Notes on the 16th International AIDS conference that we've returned to in Toronto:
The news about AIDS is always alarmist. But, it seems likely that we'll have eliminated AIDS from the planet in the next 50 years.
There is no cure for HIV and no vaccine against it. However, the use of anti-retroviral drugs can seriously diminish the virus. I recently read in Newsweek about an HIV+ woman who is having a baby. The father does not have the virus, and there is only a 1% chance that the baby will be HIV+. This would have been impossible ten years ago.
So, while there is no cure, the virus seems to be becoming a chronic ailment, but not necessarily a fatal one. This surely counts as one of the greatest accomplishments of medical science in world history. In a secular society, doctors can become a sort of priestly class, and this can lead to the sort of hubris and arrogance that writers like Foucault warned about. On the other hand, if medical science had done nothing more than cure polio, it would be worth it.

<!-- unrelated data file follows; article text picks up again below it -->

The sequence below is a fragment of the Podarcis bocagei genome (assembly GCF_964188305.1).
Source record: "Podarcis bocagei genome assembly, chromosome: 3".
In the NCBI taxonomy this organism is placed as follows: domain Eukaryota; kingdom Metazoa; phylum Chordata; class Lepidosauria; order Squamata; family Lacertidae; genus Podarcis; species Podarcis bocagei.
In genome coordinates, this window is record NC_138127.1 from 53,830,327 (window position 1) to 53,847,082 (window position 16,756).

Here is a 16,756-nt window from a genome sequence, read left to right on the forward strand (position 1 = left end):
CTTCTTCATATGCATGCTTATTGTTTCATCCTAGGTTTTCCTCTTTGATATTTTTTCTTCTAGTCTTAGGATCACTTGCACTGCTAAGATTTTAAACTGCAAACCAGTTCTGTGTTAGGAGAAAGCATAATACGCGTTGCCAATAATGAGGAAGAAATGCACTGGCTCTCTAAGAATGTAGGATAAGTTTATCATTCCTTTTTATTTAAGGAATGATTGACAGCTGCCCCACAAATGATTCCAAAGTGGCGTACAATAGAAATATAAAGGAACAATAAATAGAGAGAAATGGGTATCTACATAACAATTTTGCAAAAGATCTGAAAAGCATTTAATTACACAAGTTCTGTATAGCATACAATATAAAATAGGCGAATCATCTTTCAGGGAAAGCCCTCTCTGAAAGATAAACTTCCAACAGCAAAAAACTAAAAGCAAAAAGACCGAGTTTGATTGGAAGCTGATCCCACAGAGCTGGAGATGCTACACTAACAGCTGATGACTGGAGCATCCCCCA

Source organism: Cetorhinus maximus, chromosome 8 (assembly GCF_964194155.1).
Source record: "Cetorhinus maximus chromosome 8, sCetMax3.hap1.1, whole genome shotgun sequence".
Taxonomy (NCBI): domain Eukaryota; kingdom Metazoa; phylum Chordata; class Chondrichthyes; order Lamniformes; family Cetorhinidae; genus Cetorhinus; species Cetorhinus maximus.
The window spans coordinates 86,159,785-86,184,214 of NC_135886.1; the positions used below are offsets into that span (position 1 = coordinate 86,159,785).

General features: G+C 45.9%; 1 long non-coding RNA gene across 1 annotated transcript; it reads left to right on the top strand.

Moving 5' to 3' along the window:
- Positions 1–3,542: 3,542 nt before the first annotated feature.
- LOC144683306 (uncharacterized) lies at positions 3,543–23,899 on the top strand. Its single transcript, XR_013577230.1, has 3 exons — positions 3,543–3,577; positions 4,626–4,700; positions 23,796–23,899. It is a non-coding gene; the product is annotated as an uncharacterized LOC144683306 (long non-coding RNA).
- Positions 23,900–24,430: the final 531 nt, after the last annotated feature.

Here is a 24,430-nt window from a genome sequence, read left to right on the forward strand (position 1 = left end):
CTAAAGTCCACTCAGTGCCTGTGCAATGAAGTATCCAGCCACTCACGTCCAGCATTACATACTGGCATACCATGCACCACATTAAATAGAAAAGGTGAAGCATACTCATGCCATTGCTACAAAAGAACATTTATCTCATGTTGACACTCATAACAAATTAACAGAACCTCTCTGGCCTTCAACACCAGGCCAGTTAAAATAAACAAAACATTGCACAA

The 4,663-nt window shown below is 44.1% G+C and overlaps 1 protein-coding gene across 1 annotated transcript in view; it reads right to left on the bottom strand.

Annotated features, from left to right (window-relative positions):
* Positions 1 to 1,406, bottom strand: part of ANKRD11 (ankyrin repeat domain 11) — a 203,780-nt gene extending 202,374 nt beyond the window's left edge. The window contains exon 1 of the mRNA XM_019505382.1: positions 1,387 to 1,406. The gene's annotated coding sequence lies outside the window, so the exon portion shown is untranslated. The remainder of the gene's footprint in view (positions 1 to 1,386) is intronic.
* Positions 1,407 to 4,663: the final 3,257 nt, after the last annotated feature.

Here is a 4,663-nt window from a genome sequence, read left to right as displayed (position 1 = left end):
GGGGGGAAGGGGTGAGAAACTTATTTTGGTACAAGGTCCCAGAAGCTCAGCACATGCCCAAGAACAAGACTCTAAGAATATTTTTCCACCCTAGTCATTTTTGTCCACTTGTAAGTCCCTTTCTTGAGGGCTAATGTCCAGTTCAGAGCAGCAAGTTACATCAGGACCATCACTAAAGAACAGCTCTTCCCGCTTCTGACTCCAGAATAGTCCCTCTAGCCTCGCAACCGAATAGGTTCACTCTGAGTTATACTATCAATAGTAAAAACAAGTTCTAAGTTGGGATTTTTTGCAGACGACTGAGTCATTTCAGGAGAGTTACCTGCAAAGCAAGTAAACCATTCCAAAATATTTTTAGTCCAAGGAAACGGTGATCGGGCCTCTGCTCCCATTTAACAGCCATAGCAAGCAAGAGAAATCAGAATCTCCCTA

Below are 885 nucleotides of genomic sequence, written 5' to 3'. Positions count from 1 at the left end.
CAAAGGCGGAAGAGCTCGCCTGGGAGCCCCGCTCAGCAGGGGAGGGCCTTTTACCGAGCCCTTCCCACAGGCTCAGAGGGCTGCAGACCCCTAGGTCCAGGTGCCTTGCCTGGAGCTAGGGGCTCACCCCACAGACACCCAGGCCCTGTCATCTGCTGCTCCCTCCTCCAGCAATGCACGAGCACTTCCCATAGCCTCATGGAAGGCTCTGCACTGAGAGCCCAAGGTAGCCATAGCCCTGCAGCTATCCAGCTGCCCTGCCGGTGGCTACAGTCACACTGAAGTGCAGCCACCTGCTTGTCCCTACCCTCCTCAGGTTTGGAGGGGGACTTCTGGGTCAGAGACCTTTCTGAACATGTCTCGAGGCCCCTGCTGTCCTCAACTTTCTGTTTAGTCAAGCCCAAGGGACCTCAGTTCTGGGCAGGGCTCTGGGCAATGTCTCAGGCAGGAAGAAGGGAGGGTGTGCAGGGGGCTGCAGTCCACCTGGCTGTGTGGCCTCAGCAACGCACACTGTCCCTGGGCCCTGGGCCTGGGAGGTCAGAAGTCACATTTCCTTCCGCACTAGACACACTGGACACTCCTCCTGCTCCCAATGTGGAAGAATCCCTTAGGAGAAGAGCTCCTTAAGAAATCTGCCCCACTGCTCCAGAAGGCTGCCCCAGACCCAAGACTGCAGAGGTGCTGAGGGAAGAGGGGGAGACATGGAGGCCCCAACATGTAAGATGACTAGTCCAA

There will not likely be a cure, but there will likely be an anti-virus pill or cream to prevent transmission. This along with aggressive anti-retroviral drugs will gradually slow the rate of new cases down to nothing. Even in Africa. Again, I think it will take at least four or five decades, but I do believe that it will happen and that the news stories that come out every few years about 'superAIDS' etc. are nonsense.
One day we will remember the people who wiped out this disease the way we remember Jonas Salk.
One day we will remember people like Jessie Helms the way we remember those poor misguided souls who burned incense to ward off the plague.